Performing well gives you the tools to perform even better, as well as more stages on which to do it by introducing increasingly challenging new difficulty settings as you prove your mastery of the previous one. It's proven to be an amazingly rewarding cycle when done right, and we can tell you right now that Devil May Cry 5 does it absolutely right. Almost perfectly, some might say.
Devil May Cry has let us play as characters other than Dante in the past, but there's usually been some kind of caveat in effect. Trish, Lady and Vergil have all been playable in Special Editions of previous games, but typically just encounter the same enemies and areas as in the main game; Dante's missions in the latter half of DMC4 were effectively just retreads of the Nero ones that came before them; DMC2 gave Lucia her own separate campaign on its own disc, but unfortunately, it was Devil May Cry 2. In DMC5, the flow of missions is geared around having three characters.
Most of the 20 missions designate one of the three to be the star in order to provide the best stage to showcase their abilities, although there are a few levels where you get to pick who to use at the beginning. The missions with fixed characters often tie into one for another character, and you'll often catch a glimpse of an ally going to town on enemies in a nearby area via the Cameo system – an interesting inclusion that casts other players as these characters via either replay data of live play if they happen to be doing the related mission at that time. It's novel and unintrusive if perhaps not entirely fleshed out, as you're asked to rate these other performances at the end of the mission even though you might only see them in action for a matter of seconds. For a game where style is everything, showing off for an audience like this can, and absolutely should, be made more of.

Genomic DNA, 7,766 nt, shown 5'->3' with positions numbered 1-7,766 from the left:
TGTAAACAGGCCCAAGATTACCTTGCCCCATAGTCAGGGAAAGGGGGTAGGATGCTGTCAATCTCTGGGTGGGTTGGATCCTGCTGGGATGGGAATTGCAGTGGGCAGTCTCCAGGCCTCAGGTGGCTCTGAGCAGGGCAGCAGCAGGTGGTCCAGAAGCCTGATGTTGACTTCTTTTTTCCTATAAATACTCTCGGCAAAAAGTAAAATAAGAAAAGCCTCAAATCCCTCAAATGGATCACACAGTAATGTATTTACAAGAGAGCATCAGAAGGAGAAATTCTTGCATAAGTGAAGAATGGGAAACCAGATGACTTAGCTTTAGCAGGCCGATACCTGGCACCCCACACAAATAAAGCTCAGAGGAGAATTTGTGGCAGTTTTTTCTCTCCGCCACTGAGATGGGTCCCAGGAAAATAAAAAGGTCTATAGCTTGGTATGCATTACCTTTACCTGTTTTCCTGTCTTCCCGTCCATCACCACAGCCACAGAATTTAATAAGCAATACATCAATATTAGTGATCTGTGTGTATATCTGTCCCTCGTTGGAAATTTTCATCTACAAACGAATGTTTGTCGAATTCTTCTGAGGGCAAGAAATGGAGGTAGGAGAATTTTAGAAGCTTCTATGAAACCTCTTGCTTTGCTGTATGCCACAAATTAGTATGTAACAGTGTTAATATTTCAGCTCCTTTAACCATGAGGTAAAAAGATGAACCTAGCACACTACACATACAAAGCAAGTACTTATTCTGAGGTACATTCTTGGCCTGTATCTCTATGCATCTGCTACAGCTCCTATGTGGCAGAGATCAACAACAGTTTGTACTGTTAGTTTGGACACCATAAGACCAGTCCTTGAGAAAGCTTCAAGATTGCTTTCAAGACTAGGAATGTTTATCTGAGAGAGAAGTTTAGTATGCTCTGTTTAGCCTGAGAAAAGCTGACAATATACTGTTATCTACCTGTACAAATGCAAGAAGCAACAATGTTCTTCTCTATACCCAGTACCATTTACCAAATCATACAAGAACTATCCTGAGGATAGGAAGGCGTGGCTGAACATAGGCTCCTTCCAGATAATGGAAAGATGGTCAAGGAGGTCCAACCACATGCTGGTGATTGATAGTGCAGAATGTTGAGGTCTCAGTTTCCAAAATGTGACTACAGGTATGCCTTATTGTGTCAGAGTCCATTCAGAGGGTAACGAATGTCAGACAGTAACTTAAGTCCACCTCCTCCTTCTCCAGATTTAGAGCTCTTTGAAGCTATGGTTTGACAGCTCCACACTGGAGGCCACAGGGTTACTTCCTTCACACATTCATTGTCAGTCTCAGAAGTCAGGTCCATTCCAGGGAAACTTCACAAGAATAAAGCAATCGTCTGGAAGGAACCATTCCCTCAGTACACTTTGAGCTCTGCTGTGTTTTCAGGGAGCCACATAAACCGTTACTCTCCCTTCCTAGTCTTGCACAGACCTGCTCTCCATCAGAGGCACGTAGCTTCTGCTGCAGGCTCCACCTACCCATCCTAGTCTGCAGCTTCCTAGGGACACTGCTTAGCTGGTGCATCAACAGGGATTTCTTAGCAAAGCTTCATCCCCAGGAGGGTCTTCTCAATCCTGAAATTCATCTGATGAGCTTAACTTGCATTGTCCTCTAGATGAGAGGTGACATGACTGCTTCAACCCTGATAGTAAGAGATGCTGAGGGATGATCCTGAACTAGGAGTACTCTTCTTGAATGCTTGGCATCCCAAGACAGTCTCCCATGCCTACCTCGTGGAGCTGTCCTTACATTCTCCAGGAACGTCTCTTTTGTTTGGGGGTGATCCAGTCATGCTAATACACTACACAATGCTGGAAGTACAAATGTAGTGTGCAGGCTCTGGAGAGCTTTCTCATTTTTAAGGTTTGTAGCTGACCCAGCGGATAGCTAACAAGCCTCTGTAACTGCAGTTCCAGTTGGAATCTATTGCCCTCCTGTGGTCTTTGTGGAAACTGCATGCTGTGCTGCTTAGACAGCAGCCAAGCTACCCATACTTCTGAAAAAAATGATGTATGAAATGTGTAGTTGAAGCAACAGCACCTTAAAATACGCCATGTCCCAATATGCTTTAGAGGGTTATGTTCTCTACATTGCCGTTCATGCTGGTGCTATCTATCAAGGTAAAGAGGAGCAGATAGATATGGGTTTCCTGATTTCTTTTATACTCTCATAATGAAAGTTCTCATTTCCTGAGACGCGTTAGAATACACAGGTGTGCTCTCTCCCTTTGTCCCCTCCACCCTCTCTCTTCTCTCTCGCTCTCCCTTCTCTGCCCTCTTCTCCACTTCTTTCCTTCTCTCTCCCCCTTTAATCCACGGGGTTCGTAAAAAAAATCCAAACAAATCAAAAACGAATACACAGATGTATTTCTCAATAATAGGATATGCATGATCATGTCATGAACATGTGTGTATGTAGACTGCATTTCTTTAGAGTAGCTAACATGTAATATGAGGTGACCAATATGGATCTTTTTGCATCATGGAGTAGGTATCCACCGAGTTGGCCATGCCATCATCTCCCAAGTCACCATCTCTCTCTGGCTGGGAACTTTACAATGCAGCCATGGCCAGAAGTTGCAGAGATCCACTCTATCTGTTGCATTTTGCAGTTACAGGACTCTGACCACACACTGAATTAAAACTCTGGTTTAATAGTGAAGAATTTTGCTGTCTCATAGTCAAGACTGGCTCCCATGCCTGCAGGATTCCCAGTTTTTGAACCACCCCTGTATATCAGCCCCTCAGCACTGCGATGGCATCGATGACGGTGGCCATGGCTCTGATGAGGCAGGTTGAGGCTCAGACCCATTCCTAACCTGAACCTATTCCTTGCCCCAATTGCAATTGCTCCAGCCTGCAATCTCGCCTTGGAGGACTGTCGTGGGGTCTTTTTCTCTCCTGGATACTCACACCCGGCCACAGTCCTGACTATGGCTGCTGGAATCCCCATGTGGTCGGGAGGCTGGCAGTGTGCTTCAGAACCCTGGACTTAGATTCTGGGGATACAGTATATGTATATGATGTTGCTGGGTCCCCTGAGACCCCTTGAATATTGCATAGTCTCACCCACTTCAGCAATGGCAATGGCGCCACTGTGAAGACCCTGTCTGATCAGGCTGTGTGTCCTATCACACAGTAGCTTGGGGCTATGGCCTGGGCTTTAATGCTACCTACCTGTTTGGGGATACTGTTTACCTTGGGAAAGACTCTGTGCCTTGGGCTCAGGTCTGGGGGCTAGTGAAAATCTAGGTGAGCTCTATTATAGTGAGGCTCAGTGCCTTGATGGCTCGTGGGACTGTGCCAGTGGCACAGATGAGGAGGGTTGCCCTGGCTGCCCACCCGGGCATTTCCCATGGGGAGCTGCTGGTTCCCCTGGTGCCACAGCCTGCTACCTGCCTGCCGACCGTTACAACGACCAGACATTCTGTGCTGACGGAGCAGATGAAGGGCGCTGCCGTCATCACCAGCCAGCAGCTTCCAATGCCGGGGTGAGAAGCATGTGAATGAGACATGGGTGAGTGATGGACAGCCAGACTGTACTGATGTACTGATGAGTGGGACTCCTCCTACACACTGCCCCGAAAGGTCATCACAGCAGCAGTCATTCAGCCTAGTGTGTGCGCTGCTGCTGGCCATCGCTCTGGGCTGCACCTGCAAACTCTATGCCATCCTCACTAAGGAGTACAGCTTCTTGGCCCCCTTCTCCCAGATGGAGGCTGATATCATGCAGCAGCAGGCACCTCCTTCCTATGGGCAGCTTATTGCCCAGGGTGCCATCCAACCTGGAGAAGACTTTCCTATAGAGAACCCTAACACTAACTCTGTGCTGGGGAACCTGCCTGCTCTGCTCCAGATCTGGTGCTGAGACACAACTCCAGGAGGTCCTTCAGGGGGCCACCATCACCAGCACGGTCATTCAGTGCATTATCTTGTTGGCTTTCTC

In-game visuals are exquisite but cutscenes – all rendered in-engine in real time - are next level, with some of the best character models and hair effects you'll find this side of a Naughty Dog game. These cutscenes are also often utterly ridiculous in the best possible way, something of a staple for the series since DMC3's world-class bar brawl intro scene. Nero gets to trash-talk demon lords while effortlessly dodging their angry retorts, Dante shows off some mean riding skills on a possessed chainsaw motorbike, and weaponsmith Nico often manages to get her van to do some seriously impressive off-road exploration. Very daft, sure, but it's a lot of fun, and much of what you see in these sequences can even be recreated in-game in some capacity.
Level design is fairly typical for the genre, with largely linear play areas that are frequently gated off until all enemies have been vanquished. Exploration, where possible, is encouraged with hidden treasures and secret missions, although the series still carries a lot of its old-school baggage like invisible walls and finicky platforming that can make searching out these extras a bit of a pain. Most stages culminate in a boss battle after having you run a gauntlet of regular enemies, and some of these are absolutely top-tier for the genre. We won't name any names so as not to spoil anything, but a few will be familiar to series veterans, even if the fights themselves play out completely differently. There's a good chance that a few of these will give you trouble the first time you encounter them, but the continue system is more user-friendly than ever.
There are more free Gold Orbs up for grabs for full on-the-spot revives upon failure, plus you can also now pay with Red Orbs earned during play to get up with at least a little health (depending on how rich you are, maybe more) and avoid being cast back to the start of the mission. Revival like this will eat into your grading at the end of a level, but often, the experience garnered in the process will be enough to get you through the mission in one piece next time.